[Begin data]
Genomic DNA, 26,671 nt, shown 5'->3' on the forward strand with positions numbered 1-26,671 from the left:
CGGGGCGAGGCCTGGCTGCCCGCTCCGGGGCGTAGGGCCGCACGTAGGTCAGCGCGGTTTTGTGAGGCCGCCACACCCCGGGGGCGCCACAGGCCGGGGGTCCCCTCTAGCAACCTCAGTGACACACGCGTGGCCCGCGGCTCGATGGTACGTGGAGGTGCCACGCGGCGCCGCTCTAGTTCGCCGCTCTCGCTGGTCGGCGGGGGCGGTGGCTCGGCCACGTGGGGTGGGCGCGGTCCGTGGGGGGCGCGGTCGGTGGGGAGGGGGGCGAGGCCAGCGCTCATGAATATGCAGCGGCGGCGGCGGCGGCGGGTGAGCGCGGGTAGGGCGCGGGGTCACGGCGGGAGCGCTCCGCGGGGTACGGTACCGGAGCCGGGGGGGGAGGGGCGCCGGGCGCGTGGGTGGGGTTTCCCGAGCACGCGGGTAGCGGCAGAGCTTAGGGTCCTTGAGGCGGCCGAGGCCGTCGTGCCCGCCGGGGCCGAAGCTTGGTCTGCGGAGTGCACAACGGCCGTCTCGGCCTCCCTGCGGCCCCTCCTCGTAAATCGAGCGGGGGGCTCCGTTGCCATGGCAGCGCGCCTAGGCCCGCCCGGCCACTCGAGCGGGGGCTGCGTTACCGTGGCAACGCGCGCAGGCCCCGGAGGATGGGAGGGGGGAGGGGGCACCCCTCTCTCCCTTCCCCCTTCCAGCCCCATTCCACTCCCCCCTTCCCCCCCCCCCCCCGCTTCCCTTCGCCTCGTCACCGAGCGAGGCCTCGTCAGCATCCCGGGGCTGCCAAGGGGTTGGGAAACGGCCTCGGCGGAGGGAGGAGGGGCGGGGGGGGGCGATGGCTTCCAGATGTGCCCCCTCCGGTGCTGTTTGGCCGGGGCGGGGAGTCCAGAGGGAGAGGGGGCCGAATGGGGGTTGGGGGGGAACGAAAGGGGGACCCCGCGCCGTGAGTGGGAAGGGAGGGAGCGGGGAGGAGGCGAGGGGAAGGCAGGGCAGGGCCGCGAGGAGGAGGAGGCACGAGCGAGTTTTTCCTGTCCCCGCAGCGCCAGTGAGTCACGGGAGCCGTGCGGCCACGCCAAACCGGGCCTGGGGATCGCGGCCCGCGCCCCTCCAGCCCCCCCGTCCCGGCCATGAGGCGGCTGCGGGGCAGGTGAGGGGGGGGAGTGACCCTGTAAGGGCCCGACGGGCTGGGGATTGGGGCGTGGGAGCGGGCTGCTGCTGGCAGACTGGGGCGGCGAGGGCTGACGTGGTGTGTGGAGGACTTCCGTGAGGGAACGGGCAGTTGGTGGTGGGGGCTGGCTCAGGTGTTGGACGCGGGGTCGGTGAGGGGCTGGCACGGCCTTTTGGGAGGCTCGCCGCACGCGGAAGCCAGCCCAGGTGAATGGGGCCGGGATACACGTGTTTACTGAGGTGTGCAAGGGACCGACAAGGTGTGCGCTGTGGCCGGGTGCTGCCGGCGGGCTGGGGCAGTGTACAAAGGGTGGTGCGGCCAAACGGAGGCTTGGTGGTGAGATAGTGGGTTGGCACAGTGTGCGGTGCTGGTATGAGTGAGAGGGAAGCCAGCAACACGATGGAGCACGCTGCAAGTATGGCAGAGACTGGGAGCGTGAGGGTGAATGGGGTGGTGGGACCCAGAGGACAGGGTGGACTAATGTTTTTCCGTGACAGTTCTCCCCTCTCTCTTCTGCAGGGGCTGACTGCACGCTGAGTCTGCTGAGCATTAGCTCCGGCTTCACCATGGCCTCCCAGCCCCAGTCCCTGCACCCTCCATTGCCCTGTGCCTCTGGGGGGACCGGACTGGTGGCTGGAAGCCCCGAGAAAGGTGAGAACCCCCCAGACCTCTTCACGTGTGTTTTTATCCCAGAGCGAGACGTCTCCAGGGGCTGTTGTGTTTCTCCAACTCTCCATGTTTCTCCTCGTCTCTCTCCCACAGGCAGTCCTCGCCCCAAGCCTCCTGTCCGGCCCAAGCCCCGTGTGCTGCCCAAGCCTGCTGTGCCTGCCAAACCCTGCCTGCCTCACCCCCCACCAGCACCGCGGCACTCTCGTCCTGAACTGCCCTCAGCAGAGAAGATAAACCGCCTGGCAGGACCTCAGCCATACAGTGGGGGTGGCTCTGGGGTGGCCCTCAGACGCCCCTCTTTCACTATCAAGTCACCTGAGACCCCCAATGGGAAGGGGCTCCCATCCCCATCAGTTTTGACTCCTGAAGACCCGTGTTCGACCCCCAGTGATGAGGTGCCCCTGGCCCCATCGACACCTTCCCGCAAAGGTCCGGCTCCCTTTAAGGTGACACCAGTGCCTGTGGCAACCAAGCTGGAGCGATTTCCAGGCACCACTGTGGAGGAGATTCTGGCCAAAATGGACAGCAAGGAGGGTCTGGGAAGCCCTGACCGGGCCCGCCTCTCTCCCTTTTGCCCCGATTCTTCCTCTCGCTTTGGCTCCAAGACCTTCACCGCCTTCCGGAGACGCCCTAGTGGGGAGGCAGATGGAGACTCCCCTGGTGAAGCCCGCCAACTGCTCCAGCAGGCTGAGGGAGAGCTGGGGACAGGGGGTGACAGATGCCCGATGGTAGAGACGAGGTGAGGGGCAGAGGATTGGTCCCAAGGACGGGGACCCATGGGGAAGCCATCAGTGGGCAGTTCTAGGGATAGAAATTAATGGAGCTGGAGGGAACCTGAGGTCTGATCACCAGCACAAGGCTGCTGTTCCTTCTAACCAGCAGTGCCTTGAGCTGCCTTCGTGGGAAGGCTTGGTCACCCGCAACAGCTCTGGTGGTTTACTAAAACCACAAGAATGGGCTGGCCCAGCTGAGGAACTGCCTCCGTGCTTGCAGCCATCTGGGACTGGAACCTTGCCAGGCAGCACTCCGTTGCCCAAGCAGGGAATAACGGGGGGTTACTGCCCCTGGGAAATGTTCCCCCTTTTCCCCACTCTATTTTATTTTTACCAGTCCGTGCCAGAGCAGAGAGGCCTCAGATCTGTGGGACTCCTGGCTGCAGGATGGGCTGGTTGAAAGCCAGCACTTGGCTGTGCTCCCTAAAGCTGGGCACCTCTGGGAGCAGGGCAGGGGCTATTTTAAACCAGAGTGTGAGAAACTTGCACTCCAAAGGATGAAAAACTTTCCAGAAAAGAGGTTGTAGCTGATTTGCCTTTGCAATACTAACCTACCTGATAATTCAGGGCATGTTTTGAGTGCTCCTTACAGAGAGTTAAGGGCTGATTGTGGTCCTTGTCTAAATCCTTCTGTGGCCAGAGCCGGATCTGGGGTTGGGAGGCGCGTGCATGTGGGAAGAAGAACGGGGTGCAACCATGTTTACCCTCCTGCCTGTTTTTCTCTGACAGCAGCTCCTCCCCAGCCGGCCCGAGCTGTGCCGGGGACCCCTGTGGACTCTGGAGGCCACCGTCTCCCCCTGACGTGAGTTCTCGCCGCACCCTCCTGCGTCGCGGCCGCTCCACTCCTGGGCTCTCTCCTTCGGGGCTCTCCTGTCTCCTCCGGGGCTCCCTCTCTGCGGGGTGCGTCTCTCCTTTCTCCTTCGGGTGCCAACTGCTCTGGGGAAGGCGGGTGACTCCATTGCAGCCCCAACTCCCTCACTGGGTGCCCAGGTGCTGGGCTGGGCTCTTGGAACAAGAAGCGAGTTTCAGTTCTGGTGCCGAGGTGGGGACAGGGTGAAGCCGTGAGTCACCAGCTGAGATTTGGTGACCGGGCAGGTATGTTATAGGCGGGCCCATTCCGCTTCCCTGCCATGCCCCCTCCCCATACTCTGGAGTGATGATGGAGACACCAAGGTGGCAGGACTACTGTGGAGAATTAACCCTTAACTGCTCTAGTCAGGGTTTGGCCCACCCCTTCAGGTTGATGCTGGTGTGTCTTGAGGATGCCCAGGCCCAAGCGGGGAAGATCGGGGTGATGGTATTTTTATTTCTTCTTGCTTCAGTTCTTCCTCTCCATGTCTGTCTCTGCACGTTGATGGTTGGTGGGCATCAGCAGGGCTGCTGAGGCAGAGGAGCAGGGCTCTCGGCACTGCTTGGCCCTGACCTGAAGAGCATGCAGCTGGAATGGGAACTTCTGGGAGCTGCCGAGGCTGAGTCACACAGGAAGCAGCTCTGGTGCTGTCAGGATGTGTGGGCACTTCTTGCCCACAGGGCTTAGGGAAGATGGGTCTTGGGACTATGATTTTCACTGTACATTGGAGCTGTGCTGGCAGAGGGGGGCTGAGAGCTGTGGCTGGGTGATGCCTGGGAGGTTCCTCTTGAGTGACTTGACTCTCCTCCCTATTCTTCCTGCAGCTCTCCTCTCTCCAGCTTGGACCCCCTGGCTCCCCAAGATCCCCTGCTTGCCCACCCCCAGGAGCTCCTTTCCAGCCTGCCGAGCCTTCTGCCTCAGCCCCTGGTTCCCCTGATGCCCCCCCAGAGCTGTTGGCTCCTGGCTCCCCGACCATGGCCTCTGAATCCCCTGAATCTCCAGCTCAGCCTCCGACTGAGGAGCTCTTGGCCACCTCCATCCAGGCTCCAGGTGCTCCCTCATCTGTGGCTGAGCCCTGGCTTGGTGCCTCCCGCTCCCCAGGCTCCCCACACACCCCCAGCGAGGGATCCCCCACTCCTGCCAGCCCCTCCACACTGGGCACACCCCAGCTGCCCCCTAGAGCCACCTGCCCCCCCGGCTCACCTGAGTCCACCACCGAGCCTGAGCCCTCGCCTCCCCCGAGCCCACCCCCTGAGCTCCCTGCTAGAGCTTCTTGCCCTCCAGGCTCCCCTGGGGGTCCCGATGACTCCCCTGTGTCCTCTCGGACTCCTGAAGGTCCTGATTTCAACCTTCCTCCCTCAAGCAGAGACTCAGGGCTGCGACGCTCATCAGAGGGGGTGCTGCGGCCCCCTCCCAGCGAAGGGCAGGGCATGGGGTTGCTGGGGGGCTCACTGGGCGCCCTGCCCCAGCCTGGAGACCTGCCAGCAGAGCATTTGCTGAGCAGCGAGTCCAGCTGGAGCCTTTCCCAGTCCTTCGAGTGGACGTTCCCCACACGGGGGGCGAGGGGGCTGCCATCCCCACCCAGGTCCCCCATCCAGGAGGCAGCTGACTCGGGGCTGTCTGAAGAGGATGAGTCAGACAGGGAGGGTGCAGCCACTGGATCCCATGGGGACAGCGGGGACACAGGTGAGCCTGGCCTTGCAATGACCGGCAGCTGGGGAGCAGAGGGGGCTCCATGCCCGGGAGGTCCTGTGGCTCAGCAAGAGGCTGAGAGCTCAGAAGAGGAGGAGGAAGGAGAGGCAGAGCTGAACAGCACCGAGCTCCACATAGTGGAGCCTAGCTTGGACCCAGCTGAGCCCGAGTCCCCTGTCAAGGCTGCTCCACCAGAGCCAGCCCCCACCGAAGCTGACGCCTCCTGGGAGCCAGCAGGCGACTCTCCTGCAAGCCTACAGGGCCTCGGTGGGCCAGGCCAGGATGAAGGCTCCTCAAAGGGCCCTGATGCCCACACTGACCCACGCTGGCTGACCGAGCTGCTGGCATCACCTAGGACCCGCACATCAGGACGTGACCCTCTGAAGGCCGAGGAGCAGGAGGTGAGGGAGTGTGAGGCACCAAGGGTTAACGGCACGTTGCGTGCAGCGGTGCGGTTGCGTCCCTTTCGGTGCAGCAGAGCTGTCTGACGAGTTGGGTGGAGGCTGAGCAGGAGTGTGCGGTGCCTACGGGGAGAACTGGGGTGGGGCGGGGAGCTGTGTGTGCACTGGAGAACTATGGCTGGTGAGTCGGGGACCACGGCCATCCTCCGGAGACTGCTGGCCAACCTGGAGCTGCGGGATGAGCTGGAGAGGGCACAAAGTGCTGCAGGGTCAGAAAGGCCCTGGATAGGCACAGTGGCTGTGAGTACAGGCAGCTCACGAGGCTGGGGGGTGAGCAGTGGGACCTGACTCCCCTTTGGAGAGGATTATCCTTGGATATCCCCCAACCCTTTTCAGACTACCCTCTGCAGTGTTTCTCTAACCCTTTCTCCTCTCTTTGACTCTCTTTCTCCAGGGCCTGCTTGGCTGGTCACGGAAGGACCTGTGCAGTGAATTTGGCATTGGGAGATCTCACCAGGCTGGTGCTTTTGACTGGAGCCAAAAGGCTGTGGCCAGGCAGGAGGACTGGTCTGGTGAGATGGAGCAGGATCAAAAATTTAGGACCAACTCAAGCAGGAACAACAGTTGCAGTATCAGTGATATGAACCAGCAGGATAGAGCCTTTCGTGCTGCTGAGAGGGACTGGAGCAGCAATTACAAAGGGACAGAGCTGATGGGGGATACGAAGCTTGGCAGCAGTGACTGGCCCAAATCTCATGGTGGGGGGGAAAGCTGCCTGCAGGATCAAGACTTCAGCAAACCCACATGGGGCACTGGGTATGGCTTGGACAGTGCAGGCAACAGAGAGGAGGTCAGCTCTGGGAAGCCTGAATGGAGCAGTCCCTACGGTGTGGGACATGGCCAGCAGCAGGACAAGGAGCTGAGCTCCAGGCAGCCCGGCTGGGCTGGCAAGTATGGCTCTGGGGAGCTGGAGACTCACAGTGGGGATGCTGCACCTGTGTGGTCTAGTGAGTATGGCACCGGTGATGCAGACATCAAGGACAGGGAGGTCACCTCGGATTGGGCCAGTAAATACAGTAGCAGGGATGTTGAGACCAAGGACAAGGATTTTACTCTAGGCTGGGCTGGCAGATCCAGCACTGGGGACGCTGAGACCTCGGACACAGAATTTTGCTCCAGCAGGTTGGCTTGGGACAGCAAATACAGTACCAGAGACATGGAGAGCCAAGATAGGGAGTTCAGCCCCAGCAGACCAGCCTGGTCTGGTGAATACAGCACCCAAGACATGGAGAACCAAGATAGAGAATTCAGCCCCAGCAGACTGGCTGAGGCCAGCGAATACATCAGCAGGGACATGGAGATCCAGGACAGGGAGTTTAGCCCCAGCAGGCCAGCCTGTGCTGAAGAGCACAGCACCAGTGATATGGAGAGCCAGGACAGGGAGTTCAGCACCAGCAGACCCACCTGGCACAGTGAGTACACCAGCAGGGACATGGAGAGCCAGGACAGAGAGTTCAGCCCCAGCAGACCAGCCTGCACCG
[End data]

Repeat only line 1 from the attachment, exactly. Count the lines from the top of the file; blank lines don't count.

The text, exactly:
Genomic DNA, 26,671 nt, shown 5'->3' on the forward strand with positions numbered 1-26,671 from the left: